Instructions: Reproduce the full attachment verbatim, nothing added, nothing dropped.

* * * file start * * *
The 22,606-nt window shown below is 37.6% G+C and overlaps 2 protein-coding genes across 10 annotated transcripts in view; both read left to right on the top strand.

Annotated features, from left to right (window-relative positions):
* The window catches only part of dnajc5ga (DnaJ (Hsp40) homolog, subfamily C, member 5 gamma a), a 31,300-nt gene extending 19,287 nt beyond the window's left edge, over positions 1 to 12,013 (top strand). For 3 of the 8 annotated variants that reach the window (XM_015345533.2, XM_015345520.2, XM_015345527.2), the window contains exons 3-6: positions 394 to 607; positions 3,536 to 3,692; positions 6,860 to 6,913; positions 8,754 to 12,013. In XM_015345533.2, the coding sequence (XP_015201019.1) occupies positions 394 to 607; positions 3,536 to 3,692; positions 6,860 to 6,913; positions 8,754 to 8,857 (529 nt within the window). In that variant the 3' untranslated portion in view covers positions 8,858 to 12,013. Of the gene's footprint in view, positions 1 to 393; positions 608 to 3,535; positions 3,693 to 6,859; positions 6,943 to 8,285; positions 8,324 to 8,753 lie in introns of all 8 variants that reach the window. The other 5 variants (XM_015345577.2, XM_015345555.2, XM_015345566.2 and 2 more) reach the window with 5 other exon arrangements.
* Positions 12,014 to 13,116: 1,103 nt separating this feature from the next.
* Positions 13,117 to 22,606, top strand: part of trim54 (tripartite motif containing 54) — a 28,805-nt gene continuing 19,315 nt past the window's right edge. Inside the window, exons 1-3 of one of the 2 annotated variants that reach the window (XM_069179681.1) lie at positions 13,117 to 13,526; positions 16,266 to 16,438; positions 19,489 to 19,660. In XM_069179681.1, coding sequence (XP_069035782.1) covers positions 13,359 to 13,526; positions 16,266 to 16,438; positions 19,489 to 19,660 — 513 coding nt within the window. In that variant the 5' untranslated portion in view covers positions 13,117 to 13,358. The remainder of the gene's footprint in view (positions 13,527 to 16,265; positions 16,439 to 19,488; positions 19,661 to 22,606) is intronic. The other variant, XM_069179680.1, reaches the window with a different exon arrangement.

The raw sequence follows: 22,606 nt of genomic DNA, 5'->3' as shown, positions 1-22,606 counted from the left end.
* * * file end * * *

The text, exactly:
The 22,606-nt window shown below is 37.6% G+C and overlaps 2 protein-coding genes across 10 annotated transcripts in view; both read left to right on the top strand.

Annotated features, from left to right (window-relative positions):
* The window catches only part of dnajc5ga (DnaJ (Hsp40) homolog, subfamily C, member 5 gamma a), a 31,300-nt gene extending 19,287 nt beyond the window's left edge, over positions 1 to 12,013 (top strand). For 3 of the 8 annotated variants that reach the window (XM_015345533.2, XM_015345520.2, XM_015345527.2), the window contains exons 3-6: positions 394 to 607; positions 3,536 to 3,692; positions 6,860 to 6,913; positions 8,754 to 12,013. In XM_015345533.2, the coding sequence (XP_015201019.1) occupies positions 394 to 607; positions 3,536 to 3,692; positions 6,860 to 6,913; positions 8,754 to 8,857 (529 nt within the window). In that variant the 3' untranslated portion in view covers positions 8,858 to 12,013. Of the gene's footprint in view, positions 1 to 393; positions 608 to 3,535; positions 3,693 to 6,859; positions 6,943 to 8,285; positions 8,324 to 8,753 lie in introns of all 8 variants that reach the window. The other 5 variants (XM_015345577.2, XM_015345555.2, XM_015345566.2 and 2 more) reach the window with 5 other exon arrangements.
* Positions 12,014 to 13,116: 1,103 nt separating this feature from the next.
* Positions 13,117 to 22,606, top strand: part of trim54 (tripartite motif containing 54) — a 28,805-nt gene continuing 19,315 nt past the window's right edge. Inside the window, exons 1-3 of one of the 2 annotated variants that reach the window (XM_069179681.1) lie at positions 13,117 to 13,526; positions 16,266 to 16,438; positions 19,489 to 19,660. In XM_069179681.1, coding sequence (XP_069035782.1) covers positions 13,359 to 13,526; positions 16,266 to 16,438; positions 19,489 to 19,660 — 513 coding nt within the window. In that variant the 5' untranslated portion in view covers positions 13,117 to 13,358. The remainder of the gene's footprint in view (positions 13,527 to 16,265; positions 16,439 to 19,488; positions 19,661 to 22,606) is intronic. The other variant, XM_069179680.1, reaches the window with a different exon arrangement.

The raw sequence follows: 22,606 nt of genomic DNA, 5'->3' as shown, positions 1-22,606 counted from the left end.